Each of these urban myths is documented by SB, who attempts chapter by chapter to explain how the law today deals with home, work, family, health, human rights, personal liberty, due process and democracy. It’s an advantage, in doing this, that she has previously demonstrated that she is no apologist for the present legal system. Her case is that the media repeatedly takes aim at false targets and by doing so ignores and perpetuates the law’s real iniquities.
We all recall the American woman who in the 1990s collected a fortune in damages from McDonald’s when she was splashed by a cup of their coffee as she sat in a stationary car. You might not have known it from the derisive British press coverage, but it turned out that McDonald’s had knowledge of something like seven hundred similar incidents over the preceding decade, caused by their practice of selling takeout coffee heated to between 82 and 88ºC. When the coffee spilt as she tried to get the lid off the container in order to add sugar and cream, 79-year-old Stella Liebeck (her name unfortunately misspelled by SB, possibly adopting a disingenuous tabloid typo, as ‘Lieback’) suffered third-degree burns to her groin and legs, requiring skin grafts and eight days in hospital. Initially she sought from McDonald’s her medical expenses and the earnings lost by her daughter in taking care of her, a maximum of $15,000. She went to a lawyer when McDonald’s offered her $500. In court McDonald’s admitted that its coffee as sold was a legally defective product. (In Britain, by contrast, a similar group claim by 36 McDonald’s customers failed: under our consumer protection law the coffee was held to be neither a defective product nor negligently packaged.) SB could have added that Mrs Liebeck did not receive the $2.86 million awarded by the New Mexico jury: her damages were reduced by the judge to $640,000.
The courts assailed by the tabloids in 2017 for allowing life support to be withdrawn from the pitifully and incurably ill baby Charlie Gard are the same courts that, applying the uniform test of the child’s best interests, overrode the refusal of doctrine-driven parents to let their child have a life-saving blood transfusion. By the time it had become clear that neither the American neurologist proposing the experimental use of nucleoside therapy nor the Vatican’s Bambino Gesù paediatric hospital, nor for that matter Donald Trump, who had begun tweeting offers of help, could alleviate Charlie Gard’s suffering, Great Ormond Street’s medical staff had run a gauntlet of abuse, demonstrations and threats cranked up by religious fundamentalists, but amplified and disseminated by sections of the news media. The words ‘responsible journalism’ do not spring readily to mind, any more than in the comparably tragic case of another British infant, Alfie Evans, which Fox News and Breitbart, assisted by Nigel Farage, characterised as the practice of eugenics by a state-run medical service.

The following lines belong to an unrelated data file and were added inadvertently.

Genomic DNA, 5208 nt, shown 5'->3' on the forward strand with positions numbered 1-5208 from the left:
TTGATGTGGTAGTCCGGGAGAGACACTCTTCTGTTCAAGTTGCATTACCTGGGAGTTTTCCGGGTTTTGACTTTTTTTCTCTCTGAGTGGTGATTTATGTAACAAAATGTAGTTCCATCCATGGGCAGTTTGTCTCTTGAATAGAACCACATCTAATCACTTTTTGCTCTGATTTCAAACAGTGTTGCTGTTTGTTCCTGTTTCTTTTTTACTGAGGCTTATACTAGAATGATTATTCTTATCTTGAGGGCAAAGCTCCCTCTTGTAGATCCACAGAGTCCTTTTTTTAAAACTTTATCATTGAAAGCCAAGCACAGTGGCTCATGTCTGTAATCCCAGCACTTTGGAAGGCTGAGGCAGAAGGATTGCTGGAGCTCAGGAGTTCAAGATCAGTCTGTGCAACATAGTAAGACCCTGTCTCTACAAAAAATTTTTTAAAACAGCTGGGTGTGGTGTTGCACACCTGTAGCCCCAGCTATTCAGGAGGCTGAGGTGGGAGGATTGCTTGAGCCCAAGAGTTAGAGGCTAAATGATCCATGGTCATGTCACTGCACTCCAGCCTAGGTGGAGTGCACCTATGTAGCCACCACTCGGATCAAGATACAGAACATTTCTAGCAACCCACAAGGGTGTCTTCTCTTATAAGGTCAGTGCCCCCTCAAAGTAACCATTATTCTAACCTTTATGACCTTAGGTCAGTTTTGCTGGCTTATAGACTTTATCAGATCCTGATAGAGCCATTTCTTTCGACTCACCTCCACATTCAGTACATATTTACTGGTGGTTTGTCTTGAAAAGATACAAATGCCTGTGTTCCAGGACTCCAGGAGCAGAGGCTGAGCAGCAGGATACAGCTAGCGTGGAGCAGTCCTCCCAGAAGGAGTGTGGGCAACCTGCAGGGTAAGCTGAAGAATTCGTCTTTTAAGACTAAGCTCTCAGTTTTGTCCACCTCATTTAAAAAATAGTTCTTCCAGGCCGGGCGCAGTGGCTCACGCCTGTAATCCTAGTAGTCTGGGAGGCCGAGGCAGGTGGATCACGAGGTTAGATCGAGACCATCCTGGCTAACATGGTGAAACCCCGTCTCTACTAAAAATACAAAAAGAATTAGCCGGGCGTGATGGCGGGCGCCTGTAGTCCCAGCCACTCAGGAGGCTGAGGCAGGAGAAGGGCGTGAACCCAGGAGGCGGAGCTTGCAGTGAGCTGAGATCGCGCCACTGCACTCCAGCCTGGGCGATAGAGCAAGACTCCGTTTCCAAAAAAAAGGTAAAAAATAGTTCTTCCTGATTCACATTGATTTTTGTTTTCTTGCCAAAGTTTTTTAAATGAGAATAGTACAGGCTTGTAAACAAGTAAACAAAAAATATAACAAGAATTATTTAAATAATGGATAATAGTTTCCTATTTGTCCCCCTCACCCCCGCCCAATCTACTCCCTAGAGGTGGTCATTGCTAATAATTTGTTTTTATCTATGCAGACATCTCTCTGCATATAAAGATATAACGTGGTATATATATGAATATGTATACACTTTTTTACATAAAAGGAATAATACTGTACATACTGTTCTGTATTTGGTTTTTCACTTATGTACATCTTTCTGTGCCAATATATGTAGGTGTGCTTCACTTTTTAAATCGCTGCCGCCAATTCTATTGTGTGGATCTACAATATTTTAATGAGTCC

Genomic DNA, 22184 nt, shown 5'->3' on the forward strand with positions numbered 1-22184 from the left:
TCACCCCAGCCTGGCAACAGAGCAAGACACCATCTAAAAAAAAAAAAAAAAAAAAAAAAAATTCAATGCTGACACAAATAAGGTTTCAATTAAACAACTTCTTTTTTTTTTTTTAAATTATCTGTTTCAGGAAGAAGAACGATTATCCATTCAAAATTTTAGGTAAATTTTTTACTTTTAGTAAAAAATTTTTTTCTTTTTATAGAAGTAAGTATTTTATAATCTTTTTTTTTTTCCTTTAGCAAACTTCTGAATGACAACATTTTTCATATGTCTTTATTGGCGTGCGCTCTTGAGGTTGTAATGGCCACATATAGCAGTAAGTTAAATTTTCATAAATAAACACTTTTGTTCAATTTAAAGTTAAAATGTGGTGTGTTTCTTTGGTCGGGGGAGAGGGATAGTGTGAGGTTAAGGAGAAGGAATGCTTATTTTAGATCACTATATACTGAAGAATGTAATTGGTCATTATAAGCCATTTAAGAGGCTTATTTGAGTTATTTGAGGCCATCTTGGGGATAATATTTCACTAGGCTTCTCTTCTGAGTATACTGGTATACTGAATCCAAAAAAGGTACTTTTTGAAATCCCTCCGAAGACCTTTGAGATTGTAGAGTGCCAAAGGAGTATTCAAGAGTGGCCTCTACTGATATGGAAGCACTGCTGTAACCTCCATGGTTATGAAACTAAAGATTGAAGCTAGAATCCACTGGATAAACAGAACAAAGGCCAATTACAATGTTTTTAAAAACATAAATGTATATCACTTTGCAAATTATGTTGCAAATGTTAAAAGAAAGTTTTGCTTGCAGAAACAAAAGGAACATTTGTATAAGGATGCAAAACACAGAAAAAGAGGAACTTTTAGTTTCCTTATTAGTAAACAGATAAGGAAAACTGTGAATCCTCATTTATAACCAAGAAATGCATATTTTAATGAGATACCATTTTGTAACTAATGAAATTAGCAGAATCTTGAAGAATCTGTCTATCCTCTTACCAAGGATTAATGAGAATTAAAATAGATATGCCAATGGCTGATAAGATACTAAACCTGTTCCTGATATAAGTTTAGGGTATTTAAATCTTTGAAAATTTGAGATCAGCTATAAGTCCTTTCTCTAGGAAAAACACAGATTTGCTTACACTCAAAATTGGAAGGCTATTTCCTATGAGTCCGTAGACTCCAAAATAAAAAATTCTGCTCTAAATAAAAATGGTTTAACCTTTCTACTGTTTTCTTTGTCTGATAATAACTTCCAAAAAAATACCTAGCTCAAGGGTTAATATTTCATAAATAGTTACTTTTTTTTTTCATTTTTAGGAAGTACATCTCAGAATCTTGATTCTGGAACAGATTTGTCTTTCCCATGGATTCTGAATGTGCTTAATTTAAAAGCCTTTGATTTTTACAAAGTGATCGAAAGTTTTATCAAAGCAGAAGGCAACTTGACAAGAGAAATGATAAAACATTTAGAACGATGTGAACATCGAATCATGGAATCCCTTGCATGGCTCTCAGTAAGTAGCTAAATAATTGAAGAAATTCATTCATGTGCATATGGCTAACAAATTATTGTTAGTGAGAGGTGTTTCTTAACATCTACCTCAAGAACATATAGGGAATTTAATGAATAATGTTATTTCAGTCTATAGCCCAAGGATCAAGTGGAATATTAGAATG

As to the health and safety canards (conkers banned in school playgrounds, sack races banned on sports days, circus artistes required to wear helmets, and on and on), the dismissive spelling ‘elf n safety’ used by journalists such as Richard Littlejohn to suggest that it’s an infantilising regime run by ignorant jobsworths obscures the fact that since 1975 there has been a reduction of four-fifths in workplace deaths and of well over two-thirds in reported workplace injuries. As SB acknowledges, however, the media’s aren’t the only fingers in this pie. A number of law firms live by encouraging people who have had an accident – hospital, road traffic, domestic – or have had trouble at work, to make a claim. There is nothing bogus, however, about the generality of these claims: what matters is that a competent lawyer can make the difference between a good and a poor outcome. Commonly the defendant will be insured, and it may be worth the insurer’s while to pay the claimant to go away.
Such legal claims are not myth-dependent. In fact the Health and Safety Executive maintains a myth-buster website. But there has been a proliferation of fraudulent or inflated injury claims dependent not on health and safety myths but on the manipulation of evidence. Whiplash injuries, dependent largely on subjective accounts of symptoms, became a justified cause of concern. But the government’s response has been to use the problem as an opportunity to raise the small claims limit, pushing large numbers of people with genuine claims into a situation where they would not be able to recover any legal costs if they won. They have to either muddle through on their own and very possibly lose a sound case or be prepared to give lawyers first call on their damages. The principal beneficiary, SB suggests, has been the insurance industry.